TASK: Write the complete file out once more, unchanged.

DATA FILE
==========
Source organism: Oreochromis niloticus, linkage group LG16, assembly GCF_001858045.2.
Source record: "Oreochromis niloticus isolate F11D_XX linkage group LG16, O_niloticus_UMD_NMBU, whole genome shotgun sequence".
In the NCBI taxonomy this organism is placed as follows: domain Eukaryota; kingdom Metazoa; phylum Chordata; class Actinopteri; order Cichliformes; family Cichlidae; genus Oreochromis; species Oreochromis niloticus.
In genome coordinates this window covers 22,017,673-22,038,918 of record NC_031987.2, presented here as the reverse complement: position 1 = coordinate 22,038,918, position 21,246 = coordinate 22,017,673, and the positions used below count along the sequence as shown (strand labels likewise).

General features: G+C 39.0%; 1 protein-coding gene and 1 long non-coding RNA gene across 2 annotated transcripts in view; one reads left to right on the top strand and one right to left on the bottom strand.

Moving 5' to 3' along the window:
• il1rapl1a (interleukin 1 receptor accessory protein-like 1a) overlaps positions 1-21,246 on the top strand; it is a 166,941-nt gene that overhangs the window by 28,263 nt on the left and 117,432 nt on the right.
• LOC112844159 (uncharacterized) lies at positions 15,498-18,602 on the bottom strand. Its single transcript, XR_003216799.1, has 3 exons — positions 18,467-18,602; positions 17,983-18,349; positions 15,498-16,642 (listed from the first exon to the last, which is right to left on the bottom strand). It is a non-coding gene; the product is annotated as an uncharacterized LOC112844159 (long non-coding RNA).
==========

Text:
Source organism: Oreochromis niloticus, linkage group LG16, assembly GCF_001858045.2.
Source record: "Oreochromis niloticus isolate F11D_XX linkage group LG16, O_niloticus_UMD_NMBU, whole genome shotgun sequence".
In the NCBI taxonomy this organism is placed as follows: domain Eukaryota; kingdom Metazoa; phylum Chordata; class Actinopteri; order Cichliformes; family Cichlidae; genus Oreochromis; species Oreochromis niloticus.
In genome coordinates this window covers 22,017,673-22,038,918 of record NC_031987.2, presented here as the reverse complement: position 1 = coordinate 22,038,918, position 21,246 = coordinate 22,017,673, and the positions used below count along the sequence as shown (strand labels likewise).

General features: G+C 39.0%; 1 protein-coding gene and 1 long non-coding RNA gene across 2 annotated transcripts in view; one reads left to right on the top strand and one right to left on the bottom strand.

Moving 5' to 3' along the window:
• il1rapl1a (interleukin 1 receptor accessory protein-like 1a) overlaps positions 1-21,246 on the top strand; it is a 166,941-nt gene that overhangs the window by 28,263 nt on the left and 117,432 nt on the right.
• LOC112844159 (uncharacterized) lies at positions 15,498-18,602 on the bottom strand. Its single transcript, XR_003216799.1, has 3 exons — positions 18,467-18,602; positions 17,983-18,349; positions 15,498-16,642 (listed from the first exon to the last, which is right to left on the bottom strand). It is a non-coding gene; the product is annotated as an uncharacterized LOC112844159 (long non-coding RNA).